Can I tell you what I learned about penguins?

A friend of mine shared a poignant story this week that I've been excited to pass on to you.

In 4th grade, her teacher asked for volunteers to go to the library to find some facts about penguins to share with the class. She raised her hand, and was thrilled when the teacher picked her for this special project! She spent the afternoon diligently learning as much as she could, and came back excited to share her penguin presentation with the class.

But instead, when she came back to the classroom she was met with shouts of "Surprise!" and "Bon voyage!" -- a special party being thrown just for her, to celebrate a multi-week vacation she was about to take with her family. 

"When do I get to tell people about the penguins?" she asked the teacher.

"Oh, you don't have to do that. We just want you to enjoy the party." was the reply.

"But really, I want to share what I learned!" she persisted.

"No, we really don't need you to do that," the well-meaning teacher insisted. And so she never did.

In fact, she never willingly spoke in front of any group, ever again. Because that day she learned a formative lesson: "People don't want to hear what I have to say."

That wasn't really the situation; nevertheless, the belief became so deeply ingrained that it shaped the next several decades of her life. I'm not really a public speaker, she would tell herself. I get too nervous. I'm much better 1-on-1.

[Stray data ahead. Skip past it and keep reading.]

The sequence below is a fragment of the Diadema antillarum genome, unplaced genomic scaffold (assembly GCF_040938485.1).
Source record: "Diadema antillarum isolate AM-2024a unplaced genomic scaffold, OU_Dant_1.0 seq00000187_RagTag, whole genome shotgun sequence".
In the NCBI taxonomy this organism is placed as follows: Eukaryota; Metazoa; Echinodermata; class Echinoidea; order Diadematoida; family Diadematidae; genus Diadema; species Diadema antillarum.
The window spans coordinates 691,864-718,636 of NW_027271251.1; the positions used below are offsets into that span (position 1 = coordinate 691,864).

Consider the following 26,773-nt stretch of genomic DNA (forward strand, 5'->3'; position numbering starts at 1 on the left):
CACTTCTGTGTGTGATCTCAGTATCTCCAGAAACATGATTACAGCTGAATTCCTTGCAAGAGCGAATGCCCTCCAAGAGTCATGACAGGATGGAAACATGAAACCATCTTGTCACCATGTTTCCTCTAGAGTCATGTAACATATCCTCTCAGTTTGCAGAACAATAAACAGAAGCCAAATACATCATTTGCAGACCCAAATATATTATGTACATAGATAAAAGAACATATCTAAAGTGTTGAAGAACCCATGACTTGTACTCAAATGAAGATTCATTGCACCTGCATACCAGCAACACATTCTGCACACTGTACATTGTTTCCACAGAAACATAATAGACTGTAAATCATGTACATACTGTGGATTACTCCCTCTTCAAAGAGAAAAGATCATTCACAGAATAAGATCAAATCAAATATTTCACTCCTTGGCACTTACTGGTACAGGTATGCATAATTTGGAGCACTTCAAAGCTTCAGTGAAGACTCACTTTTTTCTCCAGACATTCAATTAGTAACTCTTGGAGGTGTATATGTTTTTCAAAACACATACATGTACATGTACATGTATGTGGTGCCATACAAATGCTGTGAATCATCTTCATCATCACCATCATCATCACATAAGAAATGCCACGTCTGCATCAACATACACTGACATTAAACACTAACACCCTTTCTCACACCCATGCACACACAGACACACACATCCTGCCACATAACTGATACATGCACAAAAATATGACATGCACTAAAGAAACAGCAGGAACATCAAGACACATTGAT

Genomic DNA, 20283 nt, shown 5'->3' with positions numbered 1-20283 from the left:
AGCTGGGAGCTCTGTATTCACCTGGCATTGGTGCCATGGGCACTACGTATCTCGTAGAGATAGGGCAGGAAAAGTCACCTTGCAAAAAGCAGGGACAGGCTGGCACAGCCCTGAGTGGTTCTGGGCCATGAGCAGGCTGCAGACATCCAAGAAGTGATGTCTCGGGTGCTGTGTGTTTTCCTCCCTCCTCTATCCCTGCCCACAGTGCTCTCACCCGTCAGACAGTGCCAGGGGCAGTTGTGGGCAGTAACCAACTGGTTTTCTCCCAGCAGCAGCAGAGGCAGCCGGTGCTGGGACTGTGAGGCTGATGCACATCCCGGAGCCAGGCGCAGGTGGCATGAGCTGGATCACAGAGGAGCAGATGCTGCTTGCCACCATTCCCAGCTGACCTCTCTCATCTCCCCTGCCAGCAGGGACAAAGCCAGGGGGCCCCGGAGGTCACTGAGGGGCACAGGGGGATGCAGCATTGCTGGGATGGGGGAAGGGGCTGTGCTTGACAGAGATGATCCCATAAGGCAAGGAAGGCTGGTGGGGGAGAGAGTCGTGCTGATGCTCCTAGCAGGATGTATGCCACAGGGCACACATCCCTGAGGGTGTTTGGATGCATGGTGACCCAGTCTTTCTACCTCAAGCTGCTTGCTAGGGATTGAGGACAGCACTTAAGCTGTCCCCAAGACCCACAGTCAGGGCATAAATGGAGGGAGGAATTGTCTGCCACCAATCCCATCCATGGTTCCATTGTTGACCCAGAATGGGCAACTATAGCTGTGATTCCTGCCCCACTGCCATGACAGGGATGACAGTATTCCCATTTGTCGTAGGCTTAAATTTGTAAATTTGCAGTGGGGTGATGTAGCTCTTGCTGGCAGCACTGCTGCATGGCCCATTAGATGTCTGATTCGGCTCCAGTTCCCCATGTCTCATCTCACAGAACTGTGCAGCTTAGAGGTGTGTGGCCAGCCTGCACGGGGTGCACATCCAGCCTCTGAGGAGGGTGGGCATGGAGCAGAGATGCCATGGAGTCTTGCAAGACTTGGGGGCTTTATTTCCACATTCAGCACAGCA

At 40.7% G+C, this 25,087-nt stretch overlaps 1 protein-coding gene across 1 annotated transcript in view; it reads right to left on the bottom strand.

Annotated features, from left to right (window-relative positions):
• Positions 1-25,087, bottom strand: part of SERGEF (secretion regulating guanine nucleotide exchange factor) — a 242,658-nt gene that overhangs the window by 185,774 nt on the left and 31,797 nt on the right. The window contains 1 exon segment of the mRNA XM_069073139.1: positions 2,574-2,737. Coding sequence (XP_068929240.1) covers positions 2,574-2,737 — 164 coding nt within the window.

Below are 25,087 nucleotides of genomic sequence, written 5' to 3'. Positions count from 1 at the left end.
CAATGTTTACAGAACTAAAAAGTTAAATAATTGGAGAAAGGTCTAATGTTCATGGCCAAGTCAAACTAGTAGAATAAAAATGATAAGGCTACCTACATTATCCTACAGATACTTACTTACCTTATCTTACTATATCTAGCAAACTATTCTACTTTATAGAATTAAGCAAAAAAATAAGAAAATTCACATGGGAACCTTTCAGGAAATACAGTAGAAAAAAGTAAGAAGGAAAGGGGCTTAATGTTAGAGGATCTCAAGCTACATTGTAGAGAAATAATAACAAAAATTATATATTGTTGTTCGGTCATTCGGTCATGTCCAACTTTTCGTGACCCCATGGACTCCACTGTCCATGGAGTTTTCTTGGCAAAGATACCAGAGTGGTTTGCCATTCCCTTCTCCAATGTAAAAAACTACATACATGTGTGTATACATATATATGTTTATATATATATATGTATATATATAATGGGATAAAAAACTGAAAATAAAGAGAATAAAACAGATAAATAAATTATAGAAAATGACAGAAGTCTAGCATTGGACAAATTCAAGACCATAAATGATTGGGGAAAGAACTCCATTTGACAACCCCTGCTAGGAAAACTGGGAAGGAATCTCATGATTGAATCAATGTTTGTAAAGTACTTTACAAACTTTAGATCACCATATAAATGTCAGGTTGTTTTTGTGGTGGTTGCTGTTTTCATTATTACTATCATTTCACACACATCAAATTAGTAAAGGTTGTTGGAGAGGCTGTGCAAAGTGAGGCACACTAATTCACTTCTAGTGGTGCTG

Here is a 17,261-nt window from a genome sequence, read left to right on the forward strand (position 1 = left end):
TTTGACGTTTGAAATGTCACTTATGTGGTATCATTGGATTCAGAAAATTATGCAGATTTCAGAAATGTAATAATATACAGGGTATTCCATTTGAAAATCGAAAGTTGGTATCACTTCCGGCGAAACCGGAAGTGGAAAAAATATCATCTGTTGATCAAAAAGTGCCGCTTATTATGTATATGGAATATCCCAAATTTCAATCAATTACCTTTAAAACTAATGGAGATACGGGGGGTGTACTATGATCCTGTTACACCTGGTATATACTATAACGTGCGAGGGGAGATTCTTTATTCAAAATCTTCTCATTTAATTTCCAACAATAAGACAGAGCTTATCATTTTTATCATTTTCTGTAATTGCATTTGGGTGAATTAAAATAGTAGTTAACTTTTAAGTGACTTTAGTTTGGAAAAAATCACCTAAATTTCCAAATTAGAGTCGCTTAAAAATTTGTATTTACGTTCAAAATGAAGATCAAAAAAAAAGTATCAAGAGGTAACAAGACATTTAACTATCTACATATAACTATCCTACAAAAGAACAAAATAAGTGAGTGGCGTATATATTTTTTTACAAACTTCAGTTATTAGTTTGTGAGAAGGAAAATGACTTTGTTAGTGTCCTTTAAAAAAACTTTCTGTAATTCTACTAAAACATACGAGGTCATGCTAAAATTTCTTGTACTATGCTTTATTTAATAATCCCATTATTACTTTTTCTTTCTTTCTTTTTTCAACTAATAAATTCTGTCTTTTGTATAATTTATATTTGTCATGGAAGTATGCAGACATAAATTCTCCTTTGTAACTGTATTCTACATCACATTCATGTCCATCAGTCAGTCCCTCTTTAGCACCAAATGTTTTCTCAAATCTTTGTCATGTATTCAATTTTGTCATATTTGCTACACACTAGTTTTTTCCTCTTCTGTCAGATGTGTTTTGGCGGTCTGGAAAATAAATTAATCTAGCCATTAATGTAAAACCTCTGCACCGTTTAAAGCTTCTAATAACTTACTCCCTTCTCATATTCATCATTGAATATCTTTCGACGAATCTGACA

Until this week, that is, when she finally decided to face her fear. She shared that 4th grade penguin story as the designated speaker at our monthly networking meeting, and proceeded to give one of the most honest and moving presentations I've seen.

I've been rolling her story around in my mind for days now, seeing it from all sort of different angles.

I've been thinking about how, even if our intent is good-hearted and pure, we can't ever fully predict or control how we impact other people.

I've been thinking of my own core childhood experiences that taught me pernicious things like, "I don't belong" and "I am unwanted by my peers," and wondering what those situations would look like if I went back in time and witnessed them as an adult. Would it free me to see things differently?

I've also been wondering what leads us to learn the lessons we do from our experiences, and whether our strongest gifts and desires are also innately the most vulnerable to being shut down. Is it possible that those areas where we feel the most wounded and afraid are precisely the ones we must lean into if we are going to feel fulfilled?